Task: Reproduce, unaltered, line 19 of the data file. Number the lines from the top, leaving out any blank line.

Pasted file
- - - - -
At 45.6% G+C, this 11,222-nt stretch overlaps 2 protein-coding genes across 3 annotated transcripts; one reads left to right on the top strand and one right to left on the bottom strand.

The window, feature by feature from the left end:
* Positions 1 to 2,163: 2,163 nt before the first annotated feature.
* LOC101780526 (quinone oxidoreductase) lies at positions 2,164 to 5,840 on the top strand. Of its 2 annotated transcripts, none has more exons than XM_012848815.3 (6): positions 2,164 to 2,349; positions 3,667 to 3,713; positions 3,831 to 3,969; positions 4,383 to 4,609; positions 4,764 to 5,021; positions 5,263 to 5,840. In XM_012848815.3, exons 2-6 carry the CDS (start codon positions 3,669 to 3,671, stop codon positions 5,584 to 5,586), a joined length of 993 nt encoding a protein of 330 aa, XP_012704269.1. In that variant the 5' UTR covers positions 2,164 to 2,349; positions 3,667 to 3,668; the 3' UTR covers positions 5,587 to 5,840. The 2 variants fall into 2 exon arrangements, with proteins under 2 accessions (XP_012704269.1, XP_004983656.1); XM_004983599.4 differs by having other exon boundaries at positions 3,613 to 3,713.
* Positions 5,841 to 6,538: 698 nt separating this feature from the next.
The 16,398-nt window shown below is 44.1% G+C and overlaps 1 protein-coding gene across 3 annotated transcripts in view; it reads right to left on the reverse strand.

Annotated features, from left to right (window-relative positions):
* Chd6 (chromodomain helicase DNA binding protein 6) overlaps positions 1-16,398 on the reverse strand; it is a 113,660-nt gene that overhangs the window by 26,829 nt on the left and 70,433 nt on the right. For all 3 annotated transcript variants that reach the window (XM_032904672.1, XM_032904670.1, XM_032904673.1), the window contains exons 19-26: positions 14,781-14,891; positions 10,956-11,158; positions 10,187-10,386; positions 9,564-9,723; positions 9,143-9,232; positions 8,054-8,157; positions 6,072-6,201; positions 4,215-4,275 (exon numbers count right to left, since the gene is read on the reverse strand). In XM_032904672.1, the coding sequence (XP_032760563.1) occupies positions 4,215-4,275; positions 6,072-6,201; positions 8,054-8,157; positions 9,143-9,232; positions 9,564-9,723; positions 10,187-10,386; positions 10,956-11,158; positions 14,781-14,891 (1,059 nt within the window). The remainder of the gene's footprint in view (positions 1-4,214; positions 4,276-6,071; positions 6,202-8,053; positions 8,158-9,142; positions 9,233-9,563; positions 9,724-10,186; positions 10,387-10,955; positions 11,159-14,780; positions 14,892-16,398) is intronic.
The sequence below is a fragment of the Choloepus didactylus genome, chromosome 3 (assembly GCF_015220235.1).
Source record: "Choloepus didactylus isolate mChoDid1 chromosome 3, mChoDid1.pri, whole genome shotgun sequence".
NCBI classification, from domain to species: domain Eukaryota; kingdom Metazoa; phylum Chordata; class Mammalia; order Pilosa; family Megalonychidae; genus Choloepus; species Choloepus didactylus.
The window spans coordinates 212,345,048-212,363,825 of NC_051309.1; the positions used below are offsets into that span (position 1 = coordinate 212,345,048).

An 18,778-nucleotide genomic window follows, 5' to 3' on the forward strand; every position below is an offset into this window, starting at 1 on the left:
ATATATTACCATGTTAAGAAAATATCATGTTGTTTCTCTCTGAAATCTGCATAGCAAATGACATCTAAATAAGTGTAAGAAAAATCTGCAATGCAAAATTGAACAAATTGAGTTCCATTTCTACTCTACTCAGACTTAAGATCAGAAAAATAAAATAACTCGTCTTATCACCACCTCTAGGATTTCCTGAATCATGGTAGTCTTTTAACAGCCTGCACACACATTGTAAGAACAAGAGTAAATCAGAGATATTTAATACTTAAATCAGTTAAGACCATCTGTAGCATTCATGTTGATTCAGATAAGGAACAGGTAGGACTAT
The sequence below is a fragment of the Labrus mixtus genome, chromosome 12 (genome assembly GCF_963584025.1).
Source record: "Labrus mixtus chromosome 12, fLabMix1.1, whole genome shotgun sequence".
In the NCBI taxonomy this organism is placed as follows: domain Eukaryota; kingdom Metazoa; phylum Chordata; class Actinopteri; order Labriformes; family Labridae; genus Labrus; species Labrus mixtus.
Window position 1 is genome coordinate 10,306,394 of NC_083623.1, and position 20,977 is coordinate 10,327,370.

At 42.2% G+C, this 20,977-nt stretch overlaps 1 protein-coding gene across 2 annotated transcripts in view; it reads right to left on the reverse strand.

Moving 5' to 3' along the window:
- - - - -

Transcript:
At 42.2% G+C, this 20,977-nt stretch overlaps 1 protein-coding gene across 2 annotated transcripts in view; it reads right to left on the reverse strand.